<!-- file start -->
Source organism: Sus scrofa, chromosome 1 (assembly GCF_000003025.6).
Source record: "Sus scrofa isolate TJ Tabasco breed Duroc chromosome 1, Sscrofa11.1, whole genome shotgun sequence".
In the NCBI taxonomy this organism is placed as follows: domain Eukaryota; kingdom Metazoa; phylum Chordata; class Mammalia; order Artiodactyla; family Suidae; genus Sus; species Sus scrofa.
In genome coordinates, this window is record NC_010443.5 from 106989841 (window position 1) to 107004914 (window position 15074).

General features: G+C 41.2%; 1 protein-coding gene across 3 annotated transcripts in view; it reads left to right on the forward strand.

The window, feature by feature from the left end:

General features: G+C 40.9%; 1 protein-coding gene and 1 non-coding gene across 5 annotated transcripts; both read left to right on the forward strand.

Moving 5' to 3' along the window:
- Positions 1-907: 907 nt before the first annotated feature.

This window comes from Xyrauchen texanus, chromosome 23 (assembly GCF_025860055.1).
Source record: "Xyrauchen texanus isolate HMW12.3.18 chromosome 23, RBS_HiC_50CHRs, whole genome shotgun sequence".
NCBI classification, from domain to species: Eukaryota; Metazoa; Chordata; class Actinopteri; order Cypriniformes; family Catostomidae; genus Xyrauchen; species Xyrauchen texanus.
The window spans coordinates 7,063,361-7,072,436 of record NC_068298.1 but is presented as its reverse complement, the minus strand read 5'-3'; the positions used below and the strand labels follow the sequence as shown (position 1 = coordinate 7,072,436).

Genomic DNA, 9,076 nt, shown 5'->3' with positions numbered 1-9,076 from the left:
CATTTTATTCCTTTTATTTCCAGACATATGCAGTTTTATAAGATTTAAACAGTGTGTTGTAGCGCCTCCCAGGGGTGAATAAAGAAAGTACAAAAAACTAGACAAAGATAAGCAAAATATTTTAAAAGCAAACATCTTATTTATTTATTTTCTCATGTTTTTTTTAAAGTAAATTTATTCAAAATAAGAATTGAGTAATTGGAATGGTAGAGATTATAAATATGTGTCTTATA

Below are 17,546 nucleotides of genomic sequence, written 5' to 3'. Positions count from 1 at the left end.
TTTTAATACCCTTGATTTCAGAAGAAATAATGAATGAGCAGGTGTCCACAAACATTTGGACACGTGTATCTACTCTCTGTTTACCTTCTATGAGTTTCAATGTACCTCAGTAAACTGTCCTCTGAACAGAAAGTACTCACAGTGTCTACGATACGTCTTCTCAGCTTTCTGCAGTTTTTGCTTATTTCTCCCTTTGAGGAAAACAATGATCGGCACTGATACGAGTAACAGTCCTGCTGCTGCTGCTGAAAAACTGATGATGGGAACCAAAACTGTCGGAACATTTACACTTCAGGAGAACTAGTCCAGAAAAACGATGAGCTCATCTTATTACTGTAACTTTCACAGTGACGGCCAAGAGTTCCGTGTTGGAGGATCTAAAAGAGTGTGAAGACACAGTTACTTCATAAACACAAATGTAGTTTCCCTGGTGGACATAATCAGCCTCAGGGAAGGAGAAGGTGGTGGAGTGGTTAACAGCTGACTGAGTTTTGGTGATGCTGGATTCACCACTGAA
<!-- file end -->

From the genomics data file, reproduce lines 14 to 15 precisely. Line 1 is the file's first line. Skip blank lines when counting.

Genomic DNA, 9,076 nt, shown 5'->3' with positions numbered 1-9,076 from the left:
CATTTTATTCCTTTTATTTCCAGACATATGCAGTTTTATAAGATTTAAACAGTGTGTTGTAGCGCCTCCCAGGGGTGAATAAAGAAAGTACAAAAAACTAGACAAAGATAAGCAAAATATTTTAAAAGCAAACATCTTATTTATTTATTTTCTCATGTTTTTTTTAAAGTAAATTTATTCAAAATAAGAATTGAGTAATTGGAATGGTAGAGATTATAAATATGTGTCTTATA